How to Prep Your Boat for the Season’s First Run

Written By:  DLB March 20, 2018 at 9:01 pm
Spring Training
 

Boat recently on the hard? The first cruise of the season is a crucial time to run through an operationAL checklist.

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After a long winter’s rest—or any extended period of time with the boat on the hard—lighting up the engines and leaving the dock for that initiation cruise is a critical time. While it’s always exciting to get back on the water, I like to first focus on making sure all systems are ready and able. Doing so will reduce the chances of the trip turning into a Gilligan’s adventure.

Staten Island Boat Service Yard

Careful inspections can make all the difference.

My strategy begins in the engine room with a methodical inspection of seacocks and valves, strainers, shaft logs, water and fuel hoses, clamps, coolant, oil level, and batteries for each engine and the generator. I start one engine at a time, listening to make sure exhaust water is flowing properly. My Caterpillars take a long time to heat up at the dock with spring water temperatures, so what I like to do is thoroughly inspect the first engine and let it run a while, making sure there are no leaks, the alternator is putting out properly, and the gauges and transmission are functioning. After 10 minutes I’ll shut it down and start the other engine and repeat the process. After the second engine passes all of the inspection points, I crank up the generator. Once the genset is purring and putting out juice, I’ll switch off the shore power, restart both engines, and prepare to leave the dock.

When I head out on that first spring run from my homeport in New Jersey, I often wonder how the river survived the winter. New obstructions could be littering the fairway, and shoals could have developed due to winter storms. Although the channel is marked, some of the buoys could be off station or missing entirely, so I plod along at displacement speed, watching the gauges, becoming reacquainted with engine noise, and confirming the steering is firm.

Entering the deeper waters of the inlet, I line up the sea buoy a mile offshore to verify my compass is on its mark and begin throttling up, getting the boat on plane. I keep a log with all of the engines’ speed and performance numbers, temperature ranges and similar data, so it’s easy to confirm everything is operating properly while I run a good hour up the beach, picking a course away from other boat traffic. This gives me an opportunity to fire up the electronics and test the equipment.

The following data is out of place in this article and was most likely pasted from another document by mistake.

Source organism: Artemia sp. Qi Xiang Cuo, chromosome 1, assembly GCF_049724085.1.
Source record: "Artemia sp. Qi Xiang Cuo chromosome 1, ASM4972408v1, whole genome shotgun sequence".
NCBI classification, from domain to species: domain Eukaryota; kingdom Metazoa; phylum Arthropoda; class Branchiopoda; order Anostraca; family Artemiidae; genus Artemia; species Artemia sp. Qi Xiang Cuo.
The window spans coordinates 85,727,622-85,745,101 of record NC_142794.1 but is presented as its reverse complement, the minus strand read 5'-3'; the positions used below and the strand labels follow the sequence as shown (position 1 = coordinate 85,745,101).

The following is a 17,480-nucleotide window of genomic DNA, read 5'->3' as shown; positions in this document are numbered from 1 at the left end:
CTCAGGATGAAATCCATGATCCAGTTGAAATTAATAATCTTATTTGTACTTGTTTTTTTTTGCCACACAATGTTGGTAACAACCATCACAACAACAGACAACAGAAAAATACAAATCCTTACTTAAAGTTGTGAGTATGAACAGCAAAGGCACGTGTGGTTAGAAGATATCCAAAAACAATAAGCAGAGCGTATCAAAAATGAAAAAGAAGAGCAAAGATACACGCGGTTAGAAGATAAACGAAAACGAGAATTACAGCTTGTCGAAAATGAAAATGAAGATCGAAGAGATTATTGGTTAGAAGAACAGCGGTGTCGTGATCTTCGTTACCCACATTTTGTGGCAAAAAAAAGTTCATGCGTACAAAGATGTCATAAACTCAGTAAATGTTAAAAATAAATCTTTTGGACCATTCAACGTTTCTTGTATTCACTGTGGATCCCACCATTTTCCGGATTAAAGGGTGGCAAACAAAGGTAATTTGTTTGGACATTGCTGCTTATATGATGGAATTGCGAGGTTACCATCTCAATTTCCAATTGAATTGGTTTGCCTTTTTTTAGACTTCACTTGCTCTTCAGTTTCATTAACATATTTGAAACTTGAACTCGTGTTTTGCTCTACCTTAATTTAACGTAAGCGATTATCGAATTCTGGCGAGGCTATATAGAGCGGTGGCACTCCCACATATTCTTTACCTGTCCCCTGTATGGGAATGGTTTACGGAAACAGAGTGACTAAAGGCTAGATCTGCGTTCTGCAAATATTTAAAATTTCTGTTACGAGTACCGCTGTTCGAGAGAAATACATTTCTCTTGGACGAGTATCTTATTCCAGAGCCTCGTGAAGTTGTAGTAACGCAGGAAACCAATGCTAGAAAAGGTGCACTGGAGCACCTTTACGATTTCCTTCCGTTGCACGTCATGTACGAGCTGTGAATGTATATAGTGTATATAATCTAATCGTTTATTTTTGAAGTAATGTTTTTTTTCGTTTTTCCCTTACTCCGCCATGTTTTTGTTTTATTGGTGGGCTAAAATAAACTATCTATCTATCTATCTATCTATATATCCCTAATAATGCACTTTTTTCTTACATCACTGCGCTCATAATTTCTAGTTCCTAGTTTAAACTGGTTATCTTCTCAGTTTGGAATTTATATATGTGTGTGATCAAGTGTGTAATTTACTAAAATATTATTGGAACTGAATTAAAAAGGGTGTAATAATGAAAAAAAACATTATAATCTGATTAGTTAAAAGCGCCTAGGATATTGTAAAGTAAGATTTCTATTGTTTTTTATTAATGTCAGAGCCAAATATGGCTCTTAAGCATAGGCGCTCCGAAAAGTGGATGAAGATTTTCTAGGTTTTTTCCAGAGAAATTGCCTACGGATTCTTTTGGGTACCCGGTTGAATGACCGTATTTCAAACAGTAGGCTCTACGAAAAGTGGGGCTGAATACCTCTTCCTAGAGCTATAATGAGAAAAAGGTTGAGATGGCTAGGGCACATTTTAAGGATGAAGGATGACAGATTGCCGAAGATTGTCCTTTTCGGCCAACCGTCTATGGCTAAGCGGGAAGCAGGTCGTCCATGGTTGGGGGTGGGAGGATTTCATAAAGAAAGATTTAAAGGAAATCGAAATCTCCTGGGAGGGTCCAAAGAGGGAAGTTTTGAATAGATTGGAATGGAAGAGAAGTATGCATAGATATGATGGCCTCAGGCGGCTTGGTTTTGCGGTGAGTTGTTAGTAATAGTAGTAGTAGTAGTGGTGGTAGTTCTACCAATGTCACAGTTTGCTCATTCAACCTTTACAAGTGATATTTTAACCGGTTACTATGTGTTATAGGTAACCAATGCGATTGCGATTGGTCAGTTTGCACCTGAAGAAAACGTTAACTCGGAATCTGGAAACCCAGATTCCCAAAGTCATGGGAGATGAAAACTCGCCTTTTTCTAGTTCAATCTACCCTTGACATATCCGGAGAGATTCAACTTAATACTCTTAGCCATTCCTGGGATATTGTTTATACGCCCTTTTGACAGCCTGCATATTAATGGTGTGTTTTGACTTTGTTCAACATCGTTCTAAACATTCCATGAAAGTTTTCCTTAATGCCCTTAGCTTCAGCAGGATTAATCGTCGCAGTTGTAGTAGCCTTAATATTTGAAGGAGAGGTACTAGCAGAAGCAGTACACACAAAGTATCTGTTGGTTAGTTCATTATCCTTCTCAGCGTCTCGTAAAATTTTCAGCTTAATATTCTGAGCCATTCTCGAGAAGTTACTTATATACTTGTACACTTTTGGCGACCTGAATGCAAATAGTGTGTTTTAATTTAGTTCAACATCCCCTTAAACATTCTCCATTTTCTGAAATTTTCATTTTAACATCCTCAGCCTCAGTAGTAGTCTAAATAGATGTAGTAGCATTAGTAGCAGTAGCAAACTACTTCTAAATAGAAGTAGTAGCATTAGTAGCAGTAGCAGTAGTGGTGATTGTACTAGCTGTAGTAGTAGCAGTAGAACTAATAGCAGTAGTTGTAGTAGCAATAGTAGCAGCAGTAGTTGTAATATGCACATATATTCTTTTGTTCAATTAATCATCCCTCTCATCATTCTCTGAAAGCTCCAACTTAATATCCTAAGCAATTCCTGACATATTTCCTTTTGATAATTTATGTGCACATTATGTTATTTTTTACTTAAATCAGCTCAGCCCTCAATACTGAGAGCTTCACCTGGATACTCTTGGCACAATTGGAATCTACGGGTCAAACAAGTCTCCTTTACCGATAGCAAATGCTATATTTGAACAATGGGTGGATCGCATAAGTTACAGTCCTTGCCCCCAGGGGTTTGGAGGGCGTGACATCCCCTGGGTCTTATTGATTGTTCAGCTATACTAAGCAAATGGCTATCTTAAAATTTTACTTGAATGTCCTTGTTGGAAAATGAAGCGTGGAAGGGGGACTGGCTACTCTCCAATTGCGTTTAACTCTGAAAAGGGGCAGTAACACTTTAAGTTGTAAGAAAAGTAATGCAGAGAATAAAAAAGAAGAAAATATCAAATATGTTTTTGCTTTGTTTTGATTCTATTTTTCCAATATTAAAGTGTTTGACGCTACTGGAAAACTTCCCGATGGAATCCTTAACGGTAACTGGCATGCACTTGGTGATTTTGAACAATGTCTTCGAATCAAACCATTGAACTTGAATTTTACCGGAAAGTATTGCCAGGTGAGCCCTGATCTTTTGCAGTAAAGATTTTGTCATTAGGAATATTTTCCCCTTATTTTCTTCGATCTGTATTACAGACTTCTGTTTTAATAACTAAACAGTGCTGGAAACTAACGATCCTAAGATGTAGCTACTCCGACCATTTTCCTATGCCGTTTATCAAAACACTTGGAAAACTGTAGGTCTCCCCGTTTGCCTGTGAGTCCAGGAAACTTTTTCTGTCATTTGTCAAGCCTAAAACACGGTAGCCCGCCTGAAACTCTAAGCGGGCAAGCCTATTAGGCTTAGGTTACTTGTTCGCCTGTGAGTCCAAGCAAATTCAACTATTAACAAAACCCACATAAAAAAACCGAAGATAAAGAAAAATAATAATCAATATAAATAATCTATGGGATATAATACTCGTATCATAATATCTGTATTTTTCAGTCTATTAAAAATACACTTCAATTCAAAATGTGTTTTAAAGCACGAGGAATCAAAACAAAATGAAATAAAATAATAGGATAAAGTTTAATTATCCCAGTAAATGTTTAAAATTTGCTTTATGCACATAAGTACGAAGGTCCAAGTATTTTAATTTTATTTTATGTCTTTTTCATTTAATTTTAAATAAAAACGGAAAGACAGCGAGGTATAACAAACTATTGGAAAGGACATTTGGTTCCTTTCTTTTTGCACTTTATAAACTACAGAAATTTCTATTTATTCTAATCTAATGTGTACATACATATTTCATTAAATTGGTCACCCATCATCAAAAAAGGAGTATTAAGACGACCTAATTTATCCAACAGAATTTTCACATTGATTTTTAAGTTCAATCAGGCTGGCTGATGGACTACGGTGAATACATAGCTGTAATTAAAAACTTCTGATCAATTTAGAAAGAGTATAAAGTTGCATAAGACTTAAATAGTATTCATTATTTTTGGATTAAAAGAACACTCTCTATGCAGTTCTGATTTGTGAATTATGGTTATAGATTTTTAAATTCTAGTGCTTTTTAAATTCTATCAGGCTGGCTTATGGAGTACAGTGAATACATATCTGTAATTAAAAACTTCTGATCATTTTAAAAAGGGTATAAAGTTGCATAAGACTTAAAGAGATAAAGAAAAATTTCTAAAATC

When the course ahead is clear, I’ll stretch the throttles open and let all of the ponies out of the stable, making sure the engines hit WOT rpm. With a clean bottom, cold air, and minimal cruising gear aboard, I expect to see a few extra rpm, and that’s fine, too.

The first ride aboard a boat that’s just come off the hard is always great. It’s also a good opportunity to confirm your boat is equipped with a functioning VHF radio, flares, registration, tools, and spare parts should you need them. Back at the dock, I nose around the engine compartment and lazarette searching and sniffing for any anomalies.

If all looks good, next up is to tend to ancillary systems, including washdown and livewell pumps, air conditioning, the fresh-water tank and other plumbing accessories. Finally, when leaving the boat for its first night in the water alone, I double check dock and mooring lines and make sure the shore power cord is plugged in securely. I also spend a few minutes waiting to see if a bilge pump comes on and if it does, I go back aboard and find out why. It’s best to be prepared when the spring cruising season arrives.

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